I’m not loving new “Get a Mac” and “Laptop Hunters” commercials that debuted this week. After four homers, Microsoft fouls out with “Lauren and Sue.” Apple simply strikes out with “Elimination,” which is sorry response to Microsoft’s Laptop Hunters series.
Lauren and Sue debut tonight in Prime Time, although their 60-sec spot already is online. Lauren, a blonde bombshell, is the best thing about the commercial. Otherwise it’s a disastrous stereotype of the other four. Worse, the ad doesn’t feel real, unlike the others. From just one viewing I came away feeling somebody staged most of the interaction. The feeling intensified repeatedly watching the ad. Perhaps someone botched the editing.
The Mac jab is groundless mockery, whereas the other commercials made valid digs about Apple laptops’ shortcomings.
The four earlier ads followed clear progressions, each adding something to the previous ones:
- Budgets moved from $1,000 to $1,500 to $2,000
- Each emphasized different points of value within the budgets
- The protagonists all were “every shoppers” meaning you or me
- The purchased notebooks looked better in each of the commercials
By comparison, the Lauren and Sue ad flops because:
- The budget goes down to the odd price of $1,700
- There’s no real value gained for the price paid
- Lauren doesn’t feel like every shopper or someone who would buy a Dell
- Dude, she got a Dell—and it’s kind of ugly for about $1,000
“I’m about to be a law student, and portability is important to me,” Lauren explains. That statement means she will likely end up with a laptop with 14-inch or smaller display. Lauren and her mom shop at Best Buy, first looking at some larger Windows laptops. Size matters to Lauren, and smaller is better. She moves on to Best Buy’s mini-Apple store.
“This Mac is $2,000, and that’s before adding anything,” Lauren says about the 15.4-inch MacBook Pro. Oh? What about the $1,599 MacBook, Lauren, which is in your budget, has the same size screen as the Dell and meets your criteria of “speed, portability and battery life?” The MacBook weighs less, too. Granted, the MacBook costs $600 more than the Dell, but its design compliments your beauty and suits law school (Aren’t lawyers very image conscious?).
Mom Sue asks, “Why would you pay twice the price?” “I wouldn’t,” Lauren answers. But the MacBook Pro isn’t twice the price of her budget. It is twice the price of the Dell Studio XPS 13 she buys. But, supposedly, at this point in the commercial, Lauren hasn’t made her choice yet. So how can the MacBook Pro be twice the price? The interaction feels staged, where something is out of sequence.
Safely back in the Windows PC section, Lauren coos over a pink Sony VAIO laptop: “I like the color of this one.” Have you seen movie “Legally Blonde,” Lauren? The Sony would have been a good choice for you at law school.
Lauren pays $971.99 for her Dell—the last one—that comes with 2.4GHz Intel Core 2 Duo processor (3MB cache/1066MHz front-side bus), 13.3-inch display (1280 x 800 resolution), 4GB of DDR3 memory, nVidia GeForce 9400M graphics, 320GB hard drive (7200 rpm), DVD burner, 802.11 b/g/n and Windows Vista Home Premium Service Pack 1 64-bit.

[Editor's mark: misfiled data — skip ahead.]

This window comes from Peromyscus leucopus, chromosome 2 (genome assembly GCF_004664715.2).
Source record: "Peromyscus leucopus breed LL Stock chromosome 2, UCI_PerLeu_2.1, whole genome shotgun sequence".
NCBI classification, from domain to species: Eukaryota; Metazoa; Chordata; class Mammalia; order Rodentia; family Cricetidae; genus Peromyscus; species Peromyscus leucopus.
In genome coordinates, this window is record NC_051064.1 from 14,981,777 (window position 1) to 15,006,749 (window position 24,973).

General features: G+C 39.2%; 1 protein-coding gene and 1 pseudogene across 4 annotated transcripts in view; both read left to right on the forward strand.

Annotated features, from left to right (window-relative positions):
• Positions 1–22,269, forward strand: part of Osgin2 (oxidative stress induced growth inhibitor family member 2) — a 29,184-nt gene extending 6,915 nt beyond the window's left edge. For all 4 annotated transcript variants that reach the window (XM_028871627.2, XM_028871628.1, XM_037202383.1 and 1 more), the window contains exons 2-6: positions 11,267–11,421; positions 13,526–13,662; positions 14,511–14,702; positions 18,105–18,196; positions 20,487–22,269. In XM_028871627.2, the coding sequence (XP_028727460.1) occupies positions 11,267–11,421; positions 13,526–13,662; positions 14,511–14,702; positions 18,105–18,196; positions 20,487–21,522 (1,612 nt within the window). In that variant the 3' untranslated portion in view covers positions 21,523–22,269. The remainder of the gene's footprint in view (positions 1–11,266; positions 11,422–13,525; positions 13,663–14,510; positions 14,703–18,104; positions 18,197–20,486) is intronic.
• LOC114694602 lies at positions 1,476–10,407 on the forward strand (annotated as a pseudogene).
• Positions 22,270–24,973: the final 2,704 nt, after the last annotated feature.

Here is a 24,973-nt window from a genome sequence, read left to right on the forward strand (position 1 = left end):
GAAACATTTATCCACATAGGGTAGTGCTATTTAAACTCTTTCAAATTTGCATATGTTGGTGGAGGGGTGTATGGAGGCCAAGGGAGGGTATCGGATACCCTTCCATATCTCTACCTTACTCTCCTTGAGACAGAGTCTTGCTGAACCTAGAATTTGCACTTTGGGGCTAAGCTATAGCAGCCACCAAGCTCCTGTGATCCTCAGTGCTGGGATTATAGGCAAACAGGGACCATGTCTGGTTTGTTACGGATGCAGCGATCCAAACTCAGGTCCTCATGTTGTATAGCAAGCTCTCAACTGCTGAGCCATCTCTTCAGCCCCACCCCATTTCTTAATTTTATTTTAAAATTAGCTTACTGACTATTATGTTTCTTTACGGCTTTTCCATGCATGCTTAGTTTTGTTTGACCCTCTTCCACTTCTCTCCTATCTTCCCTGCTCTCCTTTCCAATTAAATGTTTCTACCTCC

I like Apple’s “Elimination” commercial even less. It’s a bad stereotype of all the earlier commercials, and it mocks them, too. This is Apple’s response to Microsoft’s effective Laptop Hunters campaign? It’s awfully weak and condescends most would-be buyers.
Microsoft rightly created its Laptop Hunters campaign around fundamentals of computer shopping:
- There are clear buying criteria, like screen size and performance
- People have fixed budgets
- Among Windows PCs there are many choices (and few among Macs)
- Value matters—getting the most features for the lowest price
Elimination opens with the Mac and PC characters and computer shopper Megan. Behind PC is a long line of the suit-wearing, uncool looking PC characters. Megan wants a “big screen” and a ” fast processor” and something else: “I just need something that works without crashing or viruses or a ton of headaches.: That criteria eliminates all the PCs.
Apple really blows the messaging, which comes down to this: After eliminating all the reasons for buying a computer, the only choice is a Mac. Of course, those reason, which include price and value, don’t matter. They can’t in the Apple universe, because Macs cost so much more than PCs. Lauren’s Dell is good example. It’s fairly comparable to the $1,599 MacBook for about $600 less.
By the way, I would have thought much more of Microsoft’s commercial had Sue been looking at the MacBook. She saved a bunch of money on the Dell XPS 13, for basically equivalent hardware. That comparison would be effective marketing.
Going back to Apple, Get a Mac is tired out. The metaphor no longer satisfies. It’s boring. Apple needs something fresher and more inviting. It’s time to recycle Misters “I’m a Mac, and I’m a PC.”
Editor’s Note March 30, 2014: Apple and Microsoft pulled the original videos, which are replaced with, sadly, lower-quality alternatives.